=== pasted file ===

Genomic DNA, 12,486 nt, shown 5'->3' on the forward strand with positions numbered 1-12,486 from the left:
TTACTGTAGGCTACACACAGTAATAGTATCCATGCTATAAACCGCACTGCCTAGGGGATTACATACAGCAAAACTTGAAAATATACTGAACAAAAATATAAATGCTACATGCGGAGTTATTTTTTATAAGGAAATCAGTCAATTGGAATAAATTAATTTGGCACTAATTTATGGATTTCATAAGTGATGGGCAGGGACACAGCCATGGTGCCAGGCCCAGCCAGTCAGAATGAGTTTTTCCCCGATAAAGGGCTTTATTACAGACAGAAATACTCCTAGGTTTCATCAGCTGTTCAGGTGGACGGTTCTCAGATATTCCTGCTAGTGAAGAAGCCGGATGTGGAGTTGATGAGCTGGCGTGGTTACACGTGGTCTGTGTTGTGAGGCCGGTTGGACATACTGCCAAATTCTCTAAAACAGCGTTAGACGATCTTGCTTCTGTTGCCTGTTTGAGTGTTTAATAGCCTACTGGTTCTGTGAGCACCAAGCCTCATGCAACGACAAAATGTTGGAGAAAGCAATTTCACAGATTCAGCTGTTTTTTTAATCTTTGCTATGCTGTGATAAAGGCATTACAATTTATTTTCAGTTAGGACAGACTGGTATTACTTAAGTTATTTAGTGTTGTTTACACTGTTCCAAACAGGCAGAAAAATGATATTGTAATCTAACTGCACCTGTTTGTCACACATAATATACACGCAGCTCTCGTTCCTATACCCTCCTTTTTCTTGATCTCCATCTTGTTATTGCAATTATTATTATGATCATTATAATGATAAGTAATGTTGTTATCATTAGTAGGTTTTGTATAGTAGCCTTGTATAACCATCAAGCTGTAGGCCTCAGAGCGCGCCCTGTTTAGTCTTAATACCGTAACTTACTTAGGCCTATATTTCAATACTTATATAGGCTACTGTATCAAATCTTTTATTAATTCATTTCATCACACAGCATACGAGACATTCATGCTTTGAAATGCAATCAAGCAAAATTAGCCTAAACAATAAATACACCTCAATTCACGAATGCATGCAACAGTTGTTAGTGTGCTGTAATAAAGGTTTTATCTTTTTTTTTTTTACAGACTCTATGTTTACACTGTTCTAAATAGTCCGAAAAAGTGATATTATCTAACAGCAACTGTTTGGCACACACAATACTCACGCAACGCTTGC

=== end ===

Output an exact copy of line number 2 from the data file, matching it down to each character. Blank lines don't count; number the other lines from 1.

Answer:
TTACTGTAGGCTACACACAGTAATAGTATCCATGCTATAAACCGCACTGCCTAGGGGATTACATACAGCAAAACTTGAAAATATACTGAACAAAAATATAAATGCTACATGCGGAGTTATTTTTTATAAGGAAATCAGTCAATTGGAATAAATTAATTTGGCACTAATTTATGGATTTCATAAGTGATGGGCAGGGACACAGCCATGGTGCCAGGCCCAGCCAGTCAGAATGAGTTTTTCCCCGATAAAGGGCTTTATTACAGACAGAAATACTCCTAGGTTTCATCAGCTGTTCAGGTGGACGGTTCTCAGATATTCCTGCTAGTGAAGAAGCCGGATGTGGAGTTGATGAGCTGGCGTGGTTACACGTGGTCTGTGTTGTGAGGCCGGTTGGACATACTGCCAAATTCTCTAAAACAGCGTTAGACGATCTTGCTTCTGTTGCCTGTTTGAGTGTTTAATAGCCTACTGGTTCTGTGAGCACCAAGCCTCATGCAACGACAAAATGTTGGAGAAAGCAATTTCACAGATTCAGCTGTTTTTTTAATCTTTGCTATGCTGTGATAAAGGCATTACAATTTATTTTCAGTTAGGACAGACTGGTATTACTTAAGTTATTTAGTGTTGTTTACACTGTTCCAAACAGGCAGAAAAATGATATTGTAATCTAACTGCACCTGTTTGTCACACATAATATACACGCAGCTCTCGTTCCTATACCCTCCTTTTTCTTGATCTCCATCTTGTTATTGCAATTATTATTATGATCATTATAATGATAAGTAATGTTGTTATCATTAGTAGGTTTTGTATAGTAGCCTTGTATAACCATCAAGCTGTAGGCCTCAGAGCGCGCCCTGTTTAGTCTTAATACCGTAACTTACTTAGGCCTATATTTCAATACTTATATAGGCTACTGTATCAAATCTTTTATTAATTCATTTCATCACACAGCATACGAGACATTCATGCTTTGAAATGCAATCAAGCAAAATTAGCCTAAACAATAAATACACCTCAATTCACGAATGCATGCAACAGTTGTTAGTGTGCTGTAATAAAGGTTTTATCTTTTTTTTTTTTACAGACTCTATGTTTACACTGTTCTAAATAGTCCGAAAAAGTGATATTATCTAACAGCAACTGTTTGGCACACACAATACTCACGCAACGCTTGC